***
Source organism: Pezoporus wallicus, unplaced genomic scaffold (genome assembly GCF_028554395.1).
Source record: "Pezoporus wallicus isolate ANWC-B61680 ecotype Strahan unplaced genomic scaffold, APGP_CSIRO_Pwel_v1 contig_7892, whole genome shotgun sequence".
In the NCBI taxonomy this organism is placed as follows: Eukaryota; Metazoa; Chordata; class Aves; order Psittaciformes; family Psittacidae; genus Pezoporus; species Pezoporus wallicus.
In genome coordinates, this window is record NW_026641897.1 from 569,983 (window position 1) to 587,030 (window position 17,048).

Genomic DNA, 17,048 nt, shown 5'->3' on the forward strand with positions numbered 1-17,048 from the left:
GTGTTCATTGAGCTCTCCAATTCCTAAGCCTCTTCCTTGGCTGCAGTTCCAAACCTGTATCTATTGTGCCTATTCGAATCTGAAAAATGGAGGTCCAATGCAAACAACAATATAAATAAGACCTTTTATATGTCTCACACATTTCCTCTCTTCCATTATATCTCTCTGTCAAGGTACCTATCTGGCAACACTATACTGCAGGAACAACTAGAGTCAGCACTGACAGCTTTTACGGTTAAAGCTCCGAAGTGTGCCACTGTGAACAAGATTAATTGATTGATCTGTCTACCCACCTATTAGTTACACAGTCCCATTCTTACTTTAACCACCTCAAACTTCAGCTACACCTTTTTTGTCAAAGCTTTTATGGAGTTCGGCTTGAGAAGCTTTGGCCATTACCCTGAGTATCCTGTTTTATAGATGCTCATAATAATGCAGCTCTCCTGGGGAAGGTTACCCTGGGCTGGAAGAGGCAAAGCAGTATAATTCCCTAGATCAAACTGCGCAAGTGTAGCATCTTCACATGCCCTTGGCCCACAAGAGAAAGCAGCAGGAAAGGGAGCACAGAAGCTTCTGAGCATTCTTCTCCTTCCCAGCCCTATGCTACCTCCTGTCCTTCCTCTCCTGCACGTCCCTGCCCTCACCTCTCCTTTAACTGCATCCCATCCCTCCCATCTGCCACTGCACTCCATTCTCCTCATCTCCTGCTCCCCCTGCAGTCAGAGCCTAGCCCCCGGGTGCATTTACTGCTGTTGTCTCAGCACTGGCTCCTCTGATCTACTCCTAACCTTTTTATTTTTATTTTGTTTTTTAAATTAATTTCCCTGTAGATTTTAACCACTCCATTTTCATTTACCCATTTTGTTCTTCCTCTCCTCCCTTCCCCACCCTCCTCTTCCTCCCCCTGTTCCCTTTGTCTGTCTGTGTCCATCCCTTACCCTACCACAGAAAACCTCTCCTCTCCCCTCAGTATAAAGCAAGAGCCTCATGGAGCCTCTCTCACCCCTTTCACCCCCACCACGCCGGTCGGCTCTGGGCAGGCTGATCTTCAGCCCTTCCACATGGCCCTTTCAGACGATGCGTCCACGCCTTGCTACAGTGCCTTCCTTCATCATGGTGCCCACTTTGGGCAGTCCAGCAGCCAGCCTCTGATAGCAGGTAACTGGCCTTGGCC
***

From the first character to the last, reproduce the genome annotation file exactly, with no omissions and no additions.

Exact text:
Source organism: Pezoporus wallicus, unplaced genomic scaffold (genome assembly GCF_028554395.1).
Source record: "Pezoporus wallicus isolate ANWC-B61680 ecotype Strahan unplaced genomic scaffold, APGP_CSIRO_Pwel_v1 contig_7892, whole genome shotgun sequence".
In the NCBI taxonomy this organism is placed as follows: Eukaryota; Metazoa; Chordata; class Aves; order Psittaciformes; family Psittacidae; genus Pezoporus; species Pezoporus wallicus.
In genome coordinates, this window is record NW_026641897.1 from 569,983 (window position 1) to 587,030 (window position 17,048).

Genomic DNA, 17,048 nt, shown 5'->3' on the forward strand with positions numbered 1-17,048 from the left:
GTGTTCATTGAGCTCTCCAATTCCTAAGCCTCTTCCTTGGCTGCAGTTCCAAACCTGTATCTATTGTGCCTATTCGAATCTGAAAAATGGAGGTCCAATGCAAACAACAATATAAATAAGACCTTTTATATGTCTCACACATTTCCTCTCTTCCATTATATCTCTCTGTCAAGGTACCTATCTGGCAACACTATACTGCAGGAACAACTAGAGTCAGCACTGACAGCTTTTACGGTTAAAGCTCCGAAGTGTGCCACTGTGAACAAGATTAATTGATTGATCTGTCTACCCACCTATTAGTTACACAGTCCCATTCTTACTTTAACCACCTCAAACTTCAGCTACACCTTTTTTGTCAAAGCTTTTATGGAGTTCGGCTTGAGAAGCTTTGGCCATTACCCTGAGTATCCTGTTTTATAGATGCTCATAATAATGCAGCTCTCCTGGGGAAGGTTACCCTGGGCTGGAAGAGGCAAAGCAGTATAATTCCCTAGATCAAACTGCGCAAGTGTAGCATCTTCACATGCCCTTGGCCCACAAGAGAAAGCAGCAGGAAAGGGAGCACAGAAGCTTCTGAGCATTCTTCTCCTTCCCAGCCCTATGCTACCTCCTGTCCTTCCTCTCCTGCACGTCCCTGCCCTCACCTCTCCTTTAACTGCATCCCATCCCTCCCATCTGCCACTGCACTCCATTCTCCTCATCTCCTGCTCCCCCTGCAGTCAGAGCCTAGCCCCCGGGTGCATTTACTGCTGTTGTCTCAGCACTGGCTCCTCTGATCTACTCCTAACCTTTTTATTTTTATTTTGTTTTTTAAATTAATTTCCCTGTAGATTTTAACCACTCCATTTTCATTTACCCATTTTGTTCTTCCTCTCCTCCCTTCCCCACCCTCCTCTTCCTCCCCCTGTTCCCTTTGTCTGTCTGTGTCCATCCCTTACCCTACCACAGAAAACCTCTCCTCTCCCCTCAGTATAAAGCAAGAGCCTCATGGAGCCTCTCTCACCCCTTTCACCCCCACCACGCCGGTCGGCTCTGGGCAGGCTGATCTTCAGCCCTTCCACATGGCCCTTTCAGACGATGCGTCCACGCCTTGCTACAGTGCCTTCCTTCATCATGGTGCCCACTTTGGGCAGTCCAGCAGCCAGCCTCTGATAGCAGGTAACTGGCCTTGGCC